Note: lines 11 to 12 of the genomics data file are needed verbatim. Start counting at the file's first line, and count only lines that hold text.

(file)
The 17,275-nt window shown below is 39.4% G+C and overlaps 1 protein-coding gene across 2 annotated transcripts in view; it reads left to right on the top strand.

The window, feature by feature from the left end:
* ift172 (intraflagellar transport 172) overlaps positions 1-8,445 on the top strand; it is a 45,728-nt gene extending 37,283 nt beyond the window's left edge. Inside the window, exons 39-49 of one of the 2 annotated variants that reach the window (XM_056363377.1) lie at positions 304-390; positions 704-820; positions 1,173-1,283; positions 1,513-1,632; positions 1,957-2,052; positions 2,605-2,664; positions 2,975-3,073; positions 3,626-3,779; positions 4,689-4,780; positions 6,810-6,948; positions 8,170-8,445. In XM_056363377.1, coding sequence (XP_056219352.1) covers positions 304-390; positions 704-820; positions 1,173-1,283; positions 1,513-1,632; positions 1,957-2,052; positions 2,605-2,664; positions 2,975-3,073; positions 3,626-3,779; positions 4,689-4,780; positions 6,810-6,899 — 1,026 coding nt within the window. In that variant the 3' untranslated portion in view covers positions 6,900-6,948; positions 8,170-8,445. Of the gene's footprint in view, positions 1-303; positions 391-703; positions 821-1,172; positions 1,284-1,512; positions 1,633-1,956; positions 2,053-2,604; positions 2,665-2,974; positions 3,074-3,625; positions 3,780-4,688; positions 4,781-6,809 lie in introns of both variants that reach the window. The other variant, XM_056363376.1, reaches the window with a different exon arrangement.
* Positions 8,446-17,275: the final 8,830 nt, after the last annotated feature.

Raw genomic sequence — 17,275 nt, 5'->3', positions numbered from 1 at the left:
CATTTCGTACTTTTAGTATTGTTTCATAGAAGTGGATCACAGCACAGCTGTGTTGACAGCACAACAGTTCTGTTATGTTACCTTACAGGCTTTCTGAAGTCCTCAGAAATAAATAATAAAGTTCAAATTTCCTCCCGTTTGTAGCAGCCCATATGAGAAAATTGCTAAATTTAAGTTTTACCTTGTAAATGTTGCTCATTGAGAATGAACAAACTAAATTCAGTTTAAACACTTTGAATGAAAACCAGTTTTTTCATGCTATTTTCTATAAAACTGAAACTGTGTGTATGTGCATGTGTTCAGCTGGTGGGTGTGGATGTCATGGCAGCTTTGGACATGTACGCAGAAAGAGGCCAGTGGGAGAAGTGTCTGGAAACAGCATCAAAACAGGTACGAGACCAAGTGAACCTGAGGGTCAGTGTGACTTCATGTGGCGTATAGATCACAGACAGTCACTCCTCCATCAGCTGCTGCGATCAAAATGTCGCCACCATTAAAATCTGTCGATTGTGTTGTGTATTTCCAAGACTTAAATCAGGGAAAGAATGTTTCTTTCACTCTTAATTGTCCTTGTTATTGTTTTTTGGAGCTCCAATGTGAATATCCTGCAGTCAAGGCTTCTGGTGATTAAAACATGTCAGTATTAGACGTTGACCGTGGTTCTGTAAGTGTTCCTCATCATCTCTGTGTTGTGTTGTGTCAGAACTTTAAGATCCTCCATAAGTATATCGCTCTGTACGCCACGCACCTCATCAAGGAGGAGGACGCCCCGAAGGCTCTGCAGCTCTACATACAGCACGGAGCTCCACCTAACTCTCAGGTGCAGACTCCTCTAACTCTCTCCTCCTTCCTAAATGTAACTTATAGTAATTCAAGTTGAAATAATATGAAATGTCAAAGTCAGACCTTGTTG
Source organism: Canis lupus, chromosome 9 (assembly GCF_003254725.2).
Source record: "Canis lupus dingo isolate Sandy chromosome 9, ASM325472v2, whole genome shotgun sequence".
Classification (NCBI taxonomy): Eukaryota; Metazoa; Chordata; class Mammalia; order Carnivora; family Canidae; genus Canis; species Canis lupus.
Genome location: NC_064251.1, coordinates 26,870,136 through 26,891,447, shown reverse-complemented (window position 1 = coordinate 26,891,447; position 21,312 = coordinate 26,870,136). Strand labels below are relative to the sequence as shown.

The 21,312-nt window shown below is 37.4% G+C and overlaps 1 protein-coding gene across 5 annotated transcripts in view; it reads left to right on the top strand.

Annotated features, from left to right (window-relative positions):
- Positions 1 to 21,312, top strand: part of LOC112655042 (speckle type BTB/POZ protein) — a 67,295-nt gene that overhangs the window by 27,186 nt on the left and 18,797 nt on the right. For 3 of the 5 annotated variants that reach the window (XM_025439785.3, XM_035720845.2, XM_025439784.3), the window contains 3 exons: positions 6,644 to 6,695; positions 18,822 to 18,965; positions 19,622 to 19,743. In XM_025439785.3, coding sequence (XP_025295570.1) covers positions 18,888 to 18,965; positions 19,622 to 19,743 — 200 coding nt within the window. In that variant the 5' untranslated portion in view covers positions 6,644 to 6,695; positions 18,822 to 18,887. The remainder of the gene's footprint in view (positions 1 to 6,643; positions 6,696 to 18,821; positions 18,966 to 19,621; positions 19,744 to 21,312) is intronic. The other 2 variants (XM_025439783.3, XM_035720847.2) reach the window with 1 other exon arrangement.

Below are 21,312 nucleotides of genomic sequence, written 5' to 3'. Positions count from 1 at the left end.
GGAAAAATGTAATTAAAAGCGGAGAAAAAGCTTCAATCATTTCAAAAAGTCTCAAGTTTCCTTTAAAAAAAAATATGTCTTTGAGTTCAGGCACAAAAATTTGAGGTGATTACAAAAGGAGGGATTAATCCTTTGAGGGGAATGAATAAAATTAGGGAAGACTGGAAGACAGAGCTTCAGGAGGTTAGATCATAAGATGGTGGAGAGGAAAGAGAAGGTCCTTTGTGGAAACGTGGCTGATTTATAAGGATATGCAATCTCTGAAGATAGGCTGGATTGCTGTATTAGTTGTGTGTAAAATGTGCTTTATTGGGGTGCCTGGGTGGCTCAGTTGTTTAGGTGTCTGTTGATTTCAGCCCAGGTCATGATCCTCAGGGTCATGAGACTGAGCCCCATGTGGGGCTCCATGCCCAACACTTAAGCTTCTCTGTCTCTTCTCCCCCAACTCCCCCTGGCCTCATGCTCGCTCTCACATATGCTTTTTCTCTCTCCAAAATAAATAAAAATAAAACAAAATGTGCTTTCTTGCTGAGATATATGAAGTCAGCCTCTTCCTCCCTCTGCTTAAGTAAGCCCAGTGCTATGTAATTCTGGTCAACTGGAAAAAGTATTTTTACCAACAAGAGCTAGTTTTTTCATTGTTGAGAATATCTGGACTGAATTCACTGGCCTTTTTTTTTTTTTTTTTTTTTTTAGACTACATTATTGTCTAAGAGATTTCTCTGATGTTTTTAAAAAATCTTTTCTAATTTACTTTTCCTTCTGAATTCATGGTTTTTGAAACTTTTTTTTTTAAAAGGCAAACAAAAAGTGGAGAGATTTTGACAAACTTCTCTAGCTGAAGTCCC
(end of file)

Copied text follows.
The 21,312-nt window shown below is 37.4% G+C and overlaps 1 protein-coding gene across 5 annotated transcripts in view; it reads left to right on the top strand.

Annotated features, from left to right (window-relative positions):